In opposition to Heidegger and Jaspers, but later also to Sartre in L'être et le néant, Abbagnano suggested a positive existentialism, aimed at underlining the problematic character of existence and human commitment. In this regard he places great importance on the notion of freedom and its connections with the notion of choice. According to Abbagnano, man is defined by the possibility to choose among the possibilities he is offered to him, to achieve some and not others. That is the meaning of transcendental possibility. Man can choose between authentic or inauthentic existence, between fidelity to his own being and the dispersal of every day life. The possibility of choice, that Abbagnano says is given to man thus acquires the character of a norm - a norm which Heidegger had rejected: "The norm is the 'dover essere' of freedom as transcendence", a duty that coincides with the duty of achieving one's own structure.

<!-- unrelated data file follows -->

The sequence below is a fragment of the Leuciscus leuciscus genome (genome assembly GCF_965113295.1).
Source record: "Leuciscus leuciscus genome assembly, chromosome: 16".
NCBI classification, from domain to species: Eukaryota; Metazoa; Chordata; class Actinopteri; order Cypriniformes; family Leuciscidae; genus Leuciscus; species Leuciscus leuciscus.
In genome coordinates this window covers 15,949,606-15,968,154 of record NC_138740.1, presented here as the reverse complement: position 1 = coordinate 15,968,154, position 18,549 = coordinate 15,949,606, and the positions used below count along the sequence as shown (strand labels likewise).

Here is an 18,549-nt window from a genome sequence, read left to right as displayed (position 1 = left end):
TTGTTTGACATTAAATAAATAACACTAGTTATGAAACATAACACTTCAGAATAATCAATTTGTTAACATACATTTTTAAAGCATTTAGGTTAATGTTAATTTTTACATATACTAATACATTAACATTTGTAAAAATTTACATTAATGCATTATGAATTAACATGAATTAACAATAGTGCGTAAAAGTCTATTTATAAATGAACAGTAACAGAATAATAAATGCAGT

Against idealism, e. e. both against the dissolution of the individual man in the process of achieving the infinite spirit (Croce) and dissolution in the pure act of thought (Gentile), Abbagnano claimed the finitude of man, his temporality, his freedom to choose among certain situations as well as the moral value of this choice. In the work published after La struttura dell'esistenza, that is, in Introduzione all'esistenzialismo and in the essays of Filosofia religione scienza and Esistenzialismo positivo, he recognized the fundamental problematic character not only of man's existence, but also of every reality. Philosophy itself is, for him, "a problematic knowledge or reason". This limited reason, aware of human finitude and of its relation with a world that is also problematic, is thus opposed to hegelian "justifying" reason. On this basis, Abbagnano defined the relation of philosophy on one hand, to religion and on the other, to science. Philosophy shows human beings the way of inquiry; religion the way of faith. As for its relation to science, philosophy is not knowledge of facts; it cannot therefore claim to offer a metaphysical integration of the results of science. Science covers the sphere of what can be known; philosophy does not have an approach to the world different from scientific knowledge. It is rather a "task" posed to man in virtue of his own existence.